• Arthur C. Clarke's "Tales From The White Hart" series of short stories concerns a "scientist", Harry Purvis, that tells scientific tall tales at a London pub called the White Hart. His outrageous stories' scientific logic is often called into question, but he is kept around for entertainment's sake. The exception is one story, "What Goes Up", totally made up to deal with an annoying conspiracy theorist. The end reveals Harry's obvious bullshit is taken totally seriously by the conspiracy theorist, and poor Harry gets bombarded with mail by other nutjobs-turned-fans. In other words, the one story he never wanted anyone to believe was the only one people actually believed.
  • In A Song of Ice and Fire, this is how Brienne manages to convince several people that she was not the one who killed King Renly despite being one of the only people in the room with him when he died. If she were the culprit, wouldn't she come up with a better story than "evil demonic shadow did it?"

Live Action TV

  • When an anomaly causes all parts of the ship in Star Trek: Voyager to shift into random time periods in the ship's history, Chakotay finally comes up with a solution. Unfortunately, putting the solution into action requires a deck currently under control by Seska, Chakotay's old Love Interest turned villain. He reasons that the only way he can get her to cooperate is by being honest with her. While her subordinates are incredulous at the story, Seska declares it too implausible to be a lie.
  • This has happened in Stargate SG-1 a number of times. For instance, see the General Hammond reference in Seen It All. This may not count, though, because the characters have experienced other weird things, which gives them a reason to accept new ones -- they don't just accept weird stories because they're too crazy to make up.
  • Subverted in the TV quiz show Talkin Bout Your Generation, host Shaun Micallef will often make a long, detailed, and ridiculous statement and then ask if it is true or false. The contestants often assume that such a statement must, by virtue of this trope, be true, only to have Micallef then tell them that they are wrong and he made the whole thing up.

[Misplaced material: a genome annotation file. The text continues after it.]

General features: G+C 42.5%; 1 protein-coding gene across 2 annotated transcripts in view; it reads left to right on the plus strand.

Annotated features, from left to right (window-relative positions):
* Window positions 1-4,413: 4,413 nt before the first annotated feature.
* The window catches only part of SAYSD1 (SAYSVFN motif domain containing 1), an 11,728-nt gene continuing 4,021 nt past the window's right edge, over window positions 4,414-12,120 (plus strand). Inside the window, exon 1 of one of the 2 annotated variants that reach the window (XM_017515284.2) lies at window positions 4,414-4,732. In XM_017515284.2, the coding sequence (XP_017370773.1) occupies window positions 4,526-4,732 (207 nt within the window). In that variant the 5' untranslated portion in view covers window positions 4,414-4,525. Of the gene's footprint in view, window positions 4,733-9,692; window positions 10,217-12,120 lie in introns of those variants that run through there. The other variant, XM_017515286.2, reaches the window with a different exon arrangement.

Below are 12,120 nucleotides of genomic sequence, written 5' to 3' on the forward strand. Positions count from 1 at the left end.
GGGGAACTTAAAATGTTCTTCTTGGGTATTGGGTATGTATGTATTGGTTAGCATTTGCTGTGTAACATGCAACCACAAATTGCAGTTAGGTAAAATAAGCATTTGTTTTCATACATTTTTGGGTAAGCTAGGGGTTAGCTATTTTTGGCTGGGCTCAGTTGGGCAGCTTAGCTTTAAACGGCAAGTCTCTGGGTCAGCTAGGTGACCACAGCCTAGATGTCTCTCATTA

• Similarly done on Spicks and Specks in "One Out of Three Ain't Bad". Adam tells a story with one true ending and two false endings. Played with when there are two equally far out endings, available and subverted when the team chooses the less implausible one.
  • An episode of Jonathan Creek has Jonathan defending the accused in this episode mostly due to this trope. The man is accused of kidnapping a young girl who was seen entering his house by several witnesses. His defence is that he was in that room staring at the door the entire day (after being robbed and tied up in the room) and didn't see anyone come in. Jonathan points out that this is such an incredibly stupid defence that he can't possibly be making it up. Of course, he's right. The truth is that after being knocked out during the robbery, he was taken to a nearby farm where a cult had recreated the interior of his room so he thought he was in it all day (later knocking him out and taking him back as he slept) so they could kidnap the girl and pin it on him, all in an attempt to get rid of the man's wife who had been critical of (and then stopped) his funding of the group.
    • It's used again in the episode "Black Canary" when a man comes up with a seemingly impossible story about seeing his wife argue with an unknown man outside in the garden seconds before she shot herself - only for the man to leave no footprints in the snow. The police inspector on the case points out that the man is practically above suspicion - as why would he make up a story so impossible that no one would believe it?